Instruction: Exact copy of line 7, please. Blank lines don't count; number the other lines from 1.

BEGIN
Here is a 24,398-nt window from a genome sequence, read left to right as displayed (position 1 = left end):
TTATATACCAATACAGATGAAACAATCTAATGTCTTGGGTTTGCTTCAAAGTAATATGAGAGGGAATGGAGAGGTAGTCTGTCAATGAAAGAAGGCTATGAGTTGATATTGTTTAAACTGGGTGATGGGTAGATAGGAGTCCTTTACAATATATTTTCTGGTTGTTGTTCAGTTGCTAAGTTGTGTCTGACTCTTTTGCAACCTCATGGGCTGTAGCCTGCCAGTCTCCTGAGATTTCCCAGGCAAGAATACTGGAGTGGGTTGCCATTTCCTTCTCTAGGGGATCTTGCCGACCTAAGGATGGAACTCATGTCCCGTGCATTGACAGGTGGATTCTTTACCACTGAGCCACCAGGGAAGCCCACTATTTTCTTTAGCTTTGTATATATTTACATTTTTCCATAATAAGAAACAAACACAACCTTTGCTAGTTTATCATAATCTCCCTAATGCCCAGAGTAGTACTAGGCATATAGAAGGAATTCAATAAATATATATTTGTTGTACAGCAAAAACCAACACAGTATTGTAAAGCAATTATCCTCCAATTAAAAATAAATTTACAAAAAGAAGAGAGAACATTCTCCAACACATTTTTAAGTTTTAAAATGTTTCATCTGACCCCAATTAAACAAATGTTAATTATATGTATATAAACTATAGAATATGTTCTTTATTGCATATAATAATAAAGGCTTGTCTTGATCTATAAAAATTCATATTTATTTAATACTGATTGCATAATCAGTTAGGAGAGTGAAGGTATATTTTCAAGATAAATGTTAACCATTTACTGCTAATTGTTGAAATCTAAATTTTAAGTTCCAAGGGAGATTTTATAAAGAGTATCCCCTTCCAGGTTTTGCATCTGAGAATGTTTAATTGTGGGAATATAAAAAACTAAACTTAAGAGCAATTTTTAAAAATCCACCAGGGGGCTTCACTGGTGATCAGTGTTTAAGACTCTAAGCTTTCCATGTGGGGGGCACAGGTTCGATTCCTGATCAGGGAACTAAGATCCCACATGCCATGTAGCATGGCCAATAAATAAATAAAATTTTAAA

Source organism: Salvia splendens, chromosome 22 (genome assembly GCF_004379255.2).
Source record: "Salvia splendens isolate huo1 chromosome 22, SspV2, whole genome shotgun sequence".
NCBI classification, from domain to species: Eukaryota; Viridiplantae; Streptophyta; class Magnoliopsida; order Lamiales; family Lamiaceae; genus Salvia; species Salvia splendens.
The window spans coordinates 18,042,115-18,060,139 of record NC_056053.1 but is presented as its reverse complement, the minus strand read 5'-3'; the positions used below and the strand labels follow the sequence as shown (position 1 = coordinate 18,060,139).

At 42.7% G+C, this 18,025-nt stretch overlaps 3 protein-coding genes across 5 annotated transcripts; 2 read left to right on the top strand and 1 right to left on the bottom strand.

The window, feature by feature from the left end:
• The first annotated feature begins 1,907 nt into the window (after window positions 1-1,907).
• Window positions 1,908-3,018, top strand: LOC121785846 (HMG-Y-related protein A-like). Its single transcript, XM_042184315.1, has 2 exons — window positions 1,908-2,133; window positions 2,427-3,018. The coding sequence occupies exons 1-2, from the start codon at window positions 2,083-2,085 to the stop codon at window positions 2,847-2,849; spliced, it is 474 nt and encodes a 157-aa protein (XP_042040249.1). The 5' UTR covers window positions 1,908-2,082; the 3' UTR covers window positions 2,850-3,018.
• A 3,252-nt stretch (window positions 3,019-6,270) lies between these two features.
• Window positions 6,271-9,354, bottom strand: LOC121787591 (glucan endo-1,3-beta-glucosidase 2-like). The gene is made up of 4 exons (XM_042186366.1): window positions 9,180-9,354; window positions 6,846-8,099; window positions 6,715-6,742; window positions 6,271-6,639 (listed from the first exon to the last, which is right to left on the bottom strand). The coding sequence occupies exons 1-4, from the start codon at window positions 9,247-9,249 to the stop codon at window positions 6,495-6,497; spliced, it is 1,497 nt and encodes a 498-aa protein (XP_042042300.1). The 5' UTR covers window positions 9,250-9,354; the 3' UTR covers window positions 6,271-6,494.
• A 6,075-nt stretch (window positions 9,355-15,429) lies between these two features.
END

At 42.7% G+C, this 18,025-nt stretch overlaps 3 protein-coding genes across 5 annotated transcripts; 2 read left to right on the top strand and 1 right to left on the bottom strand.